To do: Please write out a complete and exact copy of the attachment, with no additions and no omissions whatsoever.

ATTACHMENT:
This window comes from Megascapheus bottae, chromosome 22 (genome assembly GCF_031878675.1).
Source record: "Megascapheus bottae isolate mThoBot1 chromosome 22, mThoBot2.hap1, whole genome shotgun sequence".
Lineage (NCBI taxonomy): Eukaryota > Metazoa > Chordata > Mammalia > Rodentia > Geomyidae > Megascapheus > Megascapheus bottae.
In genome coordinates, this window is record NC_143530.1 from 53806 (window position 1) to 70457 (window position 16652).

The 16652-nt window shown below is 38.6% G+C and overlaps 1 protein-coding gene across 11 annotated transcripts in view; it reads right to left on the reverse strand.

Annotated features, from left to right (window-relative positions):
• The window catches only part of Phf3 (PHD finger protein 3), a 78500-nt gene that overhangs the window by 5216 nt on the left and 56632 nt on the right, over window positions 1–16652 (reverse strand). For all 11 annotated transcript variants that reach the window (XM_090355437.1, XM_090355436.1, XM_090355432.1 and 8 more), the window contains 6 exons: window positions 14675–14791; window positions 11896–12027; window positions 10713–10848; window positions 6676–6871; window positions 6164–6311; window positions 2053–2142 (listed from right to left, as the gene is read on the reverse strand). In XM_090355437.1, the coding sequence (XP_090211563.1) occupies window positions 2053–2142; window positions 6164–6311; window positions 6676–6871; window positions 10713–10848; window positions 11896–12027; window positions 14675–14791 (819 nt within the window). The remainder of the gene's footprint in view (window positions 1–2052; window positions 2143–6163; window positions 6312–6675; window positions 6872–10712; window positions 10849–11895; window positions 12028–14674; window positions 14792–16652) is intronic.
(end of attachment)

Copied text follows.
This window comes from Megascapheus bottae, chromosome 22 (genome assembly GCF_031878675.1).
Source record: "Megascapheus bottae isolate mThoBot1 chromosome 22, mThoBot2.hap1, whole genome shotgun sequence".
Lineage (NCBI taxonomy): Eukaryota > Metazoa > Chordata > Mammalia > Rodentia > Geomyidae > Megascapheus > Megascapheus bottae.
In genome coordinates, this window is record NC_143530.1 from 53806 (window position 1) to 70457 (window position 16652).

The 16652-nt window shown below is 38.6% G+C and overlaps 1 protein-coding gene across 11 annotated transcripts in view; it reads right to left on the reverse strand.

Annotated features, from left to right (window-relative positions):
• The window catches only part of Phf3 (PHD finger protein 3), a 78500-nt gene that overhangs the window by 5216 nt on the left and 56632 nt on the right, over window positions 1–16652 (reverse strand). For all 11 annotated transcript variants that reach the window (XM_090355437.1, XM_090355436.1, XM_090355432.1 and 8 more), the window contains 6 exons: window positions 14675–14791; window positions 11896–12027; window positions 10713–10848; window positions 6676–6871; window positions 6164–6311; window positions 2053–2142 (listed from right to left, as the gene is read on the reverse strand). In XM_090355437.1, the coding sequence (XP_090211563.1) occupies window positions 2053–2142; window positions 6164–6311; window positions 6676–6871; window positions 10713–10848; window positions 11896–12027; window positions 14675–14791 (819 nt within the window). The remainder of the gene's footprint in view (window positions 1–2052; window positions 2143–6163; window positions 6312–6675; window positions 6872–10712; window positions 10849–11895; window positions 12028–14674; window positions 14792–16652) is intronic.